The details of one or more variations of the subject matter described herein are set forth in the accompanying drawings and the description below. Other features and advantages of the subject matter described herein will be apparent from the description and drawings, and from the claims. While certain features of the currently disclosed subject matter are described for illustrative purposes in relation to particular implementations, it should be readily understood that such features are not intended to be limiting. The claims that follow this disclosure are intended to define the scope of the protected subject matter.
The accompanying drawings, which are incorporated in and constitute a part of this specification, show certain aspects of the subject matter disclosed herein and, together with the description, help explain some of the principles associated with the disclosed implementations. In the drawings,
An MPI system can be used to image tracer particles that may be present in an object, for example, in the anatomy of a person or animal. An MPI system can image tracer particles by causing them to emit electromagnetic radiation in response to a locally changing magnetic field. The change in the magnetic field can result from changes in an externally applied magnetic field, from movement of the tracer particles, or a combination of the two.
In many implementations, an MPI system will produce magnetic fields that include a field-free region or magnetic null. Tracer particles present in an object can change the orientation of their magnetic moment as they pass through such a region, or such a region passes through them, and the magnetic field experienced by the tracer particles changes from being oriented in a one direction to being oriented in another direction.
MPI systems typically include a detector configured to detect the electromagnetic radiation from tracer particles, or detect the changes in magnetic flux resulting the tracer particles responding to changes in the magnetic field or moving through the magnetic field. This electromagnetic signal can be used to generate an image of the tracer particles located within an imaging volume.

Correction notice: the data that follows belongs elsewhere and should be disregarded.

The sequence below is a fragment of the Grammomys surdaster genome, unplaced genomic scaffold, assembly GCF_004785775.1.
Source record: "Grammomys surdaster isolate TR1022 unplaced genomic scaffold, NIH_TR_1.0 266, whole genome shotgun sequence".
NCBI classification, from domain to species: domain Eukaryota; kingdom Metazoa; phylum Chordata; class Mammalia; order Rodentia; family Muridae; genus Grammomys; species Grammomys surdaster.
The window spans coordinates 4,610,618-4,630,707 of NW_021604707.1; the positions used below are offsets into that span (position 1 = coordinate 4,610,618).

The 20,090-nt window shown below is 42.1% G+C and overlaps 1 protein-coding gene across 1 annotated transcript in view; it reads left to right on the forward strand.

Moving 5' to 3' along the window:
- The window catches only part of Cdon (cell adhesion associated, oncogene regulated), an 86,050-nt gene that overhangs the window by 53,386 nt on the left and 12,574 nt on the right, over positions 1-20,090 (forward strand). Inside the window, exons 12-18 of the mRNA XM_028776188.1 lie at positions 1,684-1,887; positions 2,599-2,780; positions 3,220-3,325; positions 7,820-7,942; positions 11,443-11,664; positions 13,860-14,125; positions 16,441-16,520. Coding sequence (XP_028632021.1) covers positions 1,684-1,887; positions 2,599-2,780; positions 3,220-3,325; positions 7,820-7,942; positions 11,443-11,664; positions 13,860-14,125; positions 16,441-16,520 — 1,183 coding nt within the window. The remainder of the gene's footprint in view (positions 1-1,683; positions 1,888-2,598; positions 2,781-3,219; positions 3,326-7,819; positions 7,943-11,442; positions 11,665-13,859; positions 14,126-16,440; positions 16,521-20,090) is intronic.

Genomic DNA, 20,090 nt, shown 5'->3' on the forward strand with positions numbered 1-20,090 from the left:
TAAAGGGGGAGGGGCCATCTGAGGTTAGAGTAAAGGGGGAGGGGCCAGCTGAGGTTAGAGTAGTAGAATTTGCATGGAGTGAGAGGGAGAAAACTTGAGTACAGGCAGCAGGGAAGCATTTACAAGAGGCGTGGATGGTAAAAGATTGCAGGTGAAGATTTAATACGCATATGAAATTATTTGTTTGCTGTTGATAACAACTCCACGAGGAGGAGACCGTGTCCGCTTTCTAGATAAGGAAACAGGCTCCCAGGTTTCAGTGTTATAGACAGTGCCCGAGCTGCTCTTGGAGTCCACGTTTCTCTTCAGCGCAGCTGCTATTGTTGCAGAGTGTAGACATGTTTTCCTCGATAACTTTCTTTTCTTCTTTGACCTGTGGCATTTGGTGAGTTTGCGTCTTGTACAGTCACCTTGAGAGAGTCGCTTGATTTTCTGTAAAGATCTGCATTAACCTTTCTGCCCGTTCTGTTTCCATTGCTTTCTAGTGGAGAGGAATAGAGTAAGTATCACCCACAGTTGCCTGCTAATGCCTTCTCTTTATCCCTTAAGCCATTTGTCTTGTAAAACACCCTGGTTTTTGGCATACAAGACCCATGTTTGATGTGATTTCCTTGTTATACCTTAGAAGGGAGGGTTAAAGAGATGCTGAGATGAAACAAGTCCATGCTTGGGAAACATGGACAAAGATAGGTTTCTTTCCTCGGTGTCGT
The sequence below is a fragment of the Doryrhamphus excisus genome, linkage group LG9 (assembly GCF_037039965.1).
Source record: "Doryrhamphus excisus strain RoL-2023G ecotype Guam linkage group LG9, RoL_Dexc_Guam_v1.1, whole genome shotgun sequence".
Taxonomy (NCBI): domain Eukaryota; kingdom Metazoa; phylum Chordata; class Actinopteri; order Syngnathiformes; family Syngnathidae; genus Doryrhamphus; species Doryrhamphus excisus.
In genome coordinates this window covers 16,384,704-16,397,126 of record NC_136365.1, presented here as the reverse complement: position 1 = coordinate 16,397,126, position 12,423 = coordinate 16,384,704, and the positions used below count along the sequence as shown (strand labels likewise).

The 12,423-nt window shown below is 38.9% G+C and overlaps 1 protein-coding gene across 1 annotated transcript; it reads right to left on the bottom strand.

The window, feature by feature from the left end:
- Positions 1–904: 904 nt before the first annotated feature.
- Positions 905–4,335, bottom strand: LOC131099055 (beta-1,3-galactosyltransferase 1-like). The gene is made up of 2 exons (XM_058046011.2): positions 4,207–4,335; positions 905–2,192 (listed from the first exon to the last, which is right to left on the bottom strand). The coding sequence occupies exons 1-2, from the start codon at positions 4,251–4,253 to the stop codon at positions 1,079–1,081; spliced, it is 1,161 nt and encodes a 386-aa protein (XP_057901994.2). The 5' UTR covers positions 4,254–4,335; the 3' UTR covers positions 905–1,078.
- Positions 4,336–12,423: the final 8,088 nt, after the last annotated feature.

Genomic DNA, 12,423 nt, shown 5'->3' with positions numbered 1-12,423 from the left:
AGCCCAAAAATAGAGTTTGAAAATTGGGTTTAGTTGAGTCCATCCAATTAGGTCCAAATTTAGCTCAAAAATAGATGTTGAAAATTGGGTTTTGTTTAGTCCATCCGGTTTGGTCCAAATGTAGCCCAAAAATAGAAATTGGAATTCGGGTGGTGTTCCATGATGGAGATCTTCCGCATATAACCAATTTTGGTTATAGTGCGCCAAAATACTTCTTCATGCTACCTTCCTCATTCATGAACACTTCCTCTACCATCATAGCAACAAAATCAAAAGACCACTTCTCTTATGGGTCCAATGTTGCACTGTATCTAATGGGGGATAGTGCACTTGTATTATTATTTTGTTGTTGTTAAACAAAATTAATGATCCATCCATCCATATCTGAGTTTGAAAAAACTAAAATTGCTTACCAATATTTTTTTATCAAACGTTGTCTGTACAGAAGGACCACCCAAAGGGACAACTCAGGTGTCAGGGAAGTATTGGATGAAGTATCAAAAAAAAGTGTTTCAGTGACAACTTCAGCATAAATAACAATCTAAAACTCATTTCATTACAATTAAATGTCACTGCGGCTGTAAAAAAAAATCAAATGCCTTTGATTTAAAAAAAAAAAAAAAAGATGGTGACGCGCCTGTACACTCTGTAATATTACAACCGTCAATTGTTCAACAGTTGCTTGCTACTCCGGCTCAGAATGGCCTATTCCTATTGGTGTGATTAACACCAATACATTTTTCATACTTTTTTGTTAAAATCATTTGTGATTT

Some implementations of magnetic particle imaging can include moving the object to be imaged, moving the location of the field-free region, or a combination of the two.
The distribution of tracer particles imaged in a subject can be related to particular anatomical features or physical structures of the object (e.g., particles accumulated in a cavity or blood vessel) or to a distribution of elements in the object that the tracer particles have attached to (e.g., a particular molecule, cell or tissue type that has a propensity to preferentially bond with the tracer particles or molecules that the tracer particles have been attached to or contained within). In this way, the determined location of the tracer particles can be used to image features inside the object.
In some implementations, the field-free region 120 can be a FFP 130 (as shown by the simplified illustration in the lower left half of
Field-free line 140 is a generally elongate region, having a length and a thickness, where the magnetic field is significantly lower than at other locations in the magnetic field generated by the MPI system. As used herein, a “field-free line” is understood to account for the reality that the line may not be perfectly straight, nor completely absent magnetic field, but that such is generally the goal of an FFL.
The field-free line 140 can, in some implementations, be generally elongate or “linear” only within an imaging volume of the MPI system. It is less important for the FFL to maintain linearity outside the imaging volume and thus field-free line 140 may deviate to a different shape away from its center, proximate the center of the imaging volume. Similarly, as used herein, a “field-free point” refers to an approximately spherical region of low magnetic field.
As shown in
Field-free line 140 is understood to have an axis extending along the length of field-free line 140 and a center on the axis, which is generally understood to be proximate the center of the imaging volume.
The upper right corner of
Flux returns of the present disclosure can shape magnetic flux distributions by way of, for example, creating flux paths of varying reluctance. For example, a path including a large amount of iron compared to air will have a lower reluctance than a same-length path with less iron and more air. Magnetic resistance, magnetic reluctance, or “reluctance” as used herein, is a concept used in the analysis of magnetic circuits. It is analogous to resistance in an electrical circuit. In likeness to the way an electric field causes an electric current to follow the path of least resistance, a magnetic field causes magnetic flux to follow the path of least magnetic reluctance. It is a scalar, extensive quantity, akin to electrical resistance. The unit for magnetic reluctance is inverse Henry, H−1.